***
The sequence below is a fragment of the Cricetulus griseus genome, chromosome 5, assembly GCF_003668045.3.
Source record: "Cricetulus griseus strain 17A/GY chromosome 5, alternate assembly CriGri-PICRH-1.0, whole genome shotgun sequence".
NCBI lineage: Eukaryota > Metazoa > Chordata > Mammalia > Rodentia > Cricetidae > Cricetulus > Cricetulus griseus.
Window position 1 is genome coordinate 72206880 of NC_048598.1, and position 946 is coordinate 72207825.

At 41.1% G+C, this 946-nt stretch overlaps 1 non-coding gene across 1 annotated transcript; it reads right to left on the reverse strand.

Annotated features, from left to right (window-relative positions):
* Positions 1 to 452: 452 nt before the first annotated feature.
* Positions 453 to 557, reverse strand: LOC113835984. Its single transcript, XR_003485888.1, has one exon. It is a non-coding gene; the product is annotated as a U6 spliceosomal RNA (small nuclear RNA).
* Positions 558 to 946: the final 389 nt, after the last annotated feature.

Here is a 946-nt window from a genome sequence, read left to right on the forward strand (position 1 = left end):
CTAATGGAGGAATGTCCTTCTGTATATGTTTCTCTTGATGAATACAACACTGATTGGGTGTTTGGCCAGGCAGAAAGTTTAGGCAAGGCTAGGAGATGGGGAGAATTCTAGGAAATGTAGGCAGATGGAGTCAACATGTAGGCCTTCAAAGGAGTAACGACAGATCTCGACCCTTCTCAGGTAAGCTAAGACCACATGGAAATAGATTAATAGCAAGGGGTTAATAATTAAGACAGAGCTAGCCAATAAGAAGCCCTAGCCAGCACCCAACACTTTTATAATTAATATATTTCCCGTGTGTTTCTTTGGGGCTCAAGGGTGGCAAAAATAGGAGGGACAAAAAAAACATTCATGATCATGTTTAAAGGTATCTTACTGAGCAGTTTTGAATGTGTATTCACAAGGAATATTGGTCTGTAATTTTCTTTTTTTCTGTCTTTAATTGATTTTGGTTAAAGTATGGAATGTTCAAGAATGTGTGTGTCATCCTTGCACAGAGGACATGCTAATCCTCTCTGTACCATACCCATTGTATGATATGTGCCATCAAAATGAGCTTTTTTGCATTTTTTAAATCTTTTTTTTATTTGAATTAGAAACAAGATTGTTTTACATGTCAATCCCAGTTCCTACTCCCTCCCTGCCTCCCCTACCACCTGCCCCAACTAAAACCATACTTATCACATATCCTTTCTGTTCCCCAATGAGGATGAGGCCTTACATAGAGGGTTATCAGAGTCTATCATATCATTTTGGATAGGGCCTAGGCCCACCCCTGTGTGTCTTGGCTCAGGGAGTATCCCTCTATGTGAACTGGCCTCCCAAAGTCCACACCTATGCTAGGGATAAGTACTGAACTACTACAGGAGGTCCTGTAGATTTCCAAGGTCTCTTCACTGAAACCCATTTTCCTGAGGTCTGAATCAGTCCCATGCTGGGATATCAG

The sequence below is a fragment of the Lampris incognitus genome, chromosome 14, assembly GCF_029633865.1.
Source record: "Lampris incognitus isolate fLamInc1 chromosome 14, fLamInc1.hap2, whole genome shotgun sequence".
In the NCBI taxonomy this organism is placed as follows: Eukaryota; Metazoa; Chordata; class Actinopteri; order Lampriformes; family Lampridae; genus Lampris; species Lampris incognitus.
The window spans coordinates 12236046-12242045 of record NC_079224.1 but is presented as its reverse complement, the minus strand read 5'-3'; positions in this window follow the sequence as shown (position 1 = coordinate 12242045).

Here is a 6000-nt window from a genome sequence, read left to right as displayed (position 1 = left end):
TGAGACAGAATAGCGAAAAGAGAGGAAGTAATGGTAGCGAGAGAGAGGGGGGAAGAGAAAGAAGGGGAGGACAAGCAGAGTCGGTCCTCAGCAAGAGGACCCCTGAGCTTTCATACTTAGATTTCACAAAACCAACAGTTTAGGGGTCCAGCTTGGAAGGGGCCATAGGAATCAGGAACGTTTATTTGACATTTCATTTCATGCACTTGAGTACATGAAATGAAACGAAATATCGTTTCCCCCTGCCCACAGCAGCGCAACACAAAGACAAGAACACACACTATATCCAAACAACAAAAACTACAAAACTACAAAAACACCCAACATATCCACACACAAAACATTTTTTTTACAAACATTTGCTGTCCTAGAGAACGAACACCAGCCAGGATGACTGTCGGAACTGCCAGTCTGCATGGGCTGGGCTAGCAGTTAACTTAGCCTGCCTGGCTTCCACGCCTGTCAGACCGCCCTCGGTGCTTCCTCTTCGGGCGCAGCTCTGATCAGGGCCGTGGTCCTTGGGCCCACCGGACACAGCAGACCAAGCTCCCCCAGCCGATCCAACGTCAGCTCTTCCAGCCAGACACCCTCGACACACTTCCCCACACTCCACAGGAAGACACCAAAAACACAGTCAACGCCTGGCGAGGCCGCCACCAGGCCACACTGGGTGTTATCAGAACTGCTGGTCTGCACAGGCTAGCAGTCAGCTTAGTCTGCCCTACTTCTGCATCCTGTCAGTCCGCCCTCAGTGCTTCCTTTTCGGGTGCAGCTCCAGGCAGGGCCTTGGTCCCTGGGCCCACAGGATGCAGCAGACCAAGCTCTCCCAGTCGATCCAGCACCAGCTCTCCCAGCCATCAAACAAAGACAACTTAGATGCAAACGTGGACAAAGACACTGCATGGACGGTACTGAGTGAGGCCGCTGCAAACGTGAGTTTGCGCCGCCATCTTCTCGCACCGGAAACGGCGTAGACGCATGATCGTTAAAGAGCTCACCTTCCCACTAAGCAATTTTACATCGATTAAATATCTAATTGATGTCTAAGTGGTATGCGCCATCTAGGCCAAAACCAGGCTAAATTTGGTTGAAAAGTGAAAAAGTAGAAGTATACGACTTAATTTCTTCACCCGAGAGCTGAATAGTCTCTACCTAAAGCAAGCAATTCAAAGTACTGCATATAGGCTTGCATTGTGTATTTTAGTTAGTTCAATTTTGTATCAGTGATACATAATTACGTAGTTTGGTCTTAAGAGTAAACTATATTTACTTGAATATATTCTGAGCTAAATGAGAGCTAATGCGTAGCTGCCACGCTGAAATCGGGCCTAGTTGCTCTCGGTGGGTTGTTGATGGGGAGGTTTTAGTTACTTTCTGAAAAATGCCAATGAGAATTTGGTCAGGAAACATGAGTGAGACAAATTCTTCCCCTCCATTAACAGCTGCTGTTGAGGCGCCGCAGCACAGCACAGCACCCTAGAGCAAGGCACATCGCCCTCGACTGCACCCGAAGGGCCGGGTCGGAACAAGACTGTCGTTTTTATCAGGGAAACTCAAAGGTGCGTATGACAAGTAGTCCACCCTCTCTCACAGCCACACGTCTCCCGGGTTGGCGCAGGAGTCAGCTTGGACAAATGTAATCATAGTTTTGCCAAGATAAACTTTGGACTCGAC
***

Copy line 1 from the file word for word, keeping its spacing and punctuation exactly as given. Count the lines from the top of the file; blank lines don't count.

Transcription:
The sequence below is a fragment of the Cricetulus griseus genome, chromosome 5, assembly GCF_003668045.3.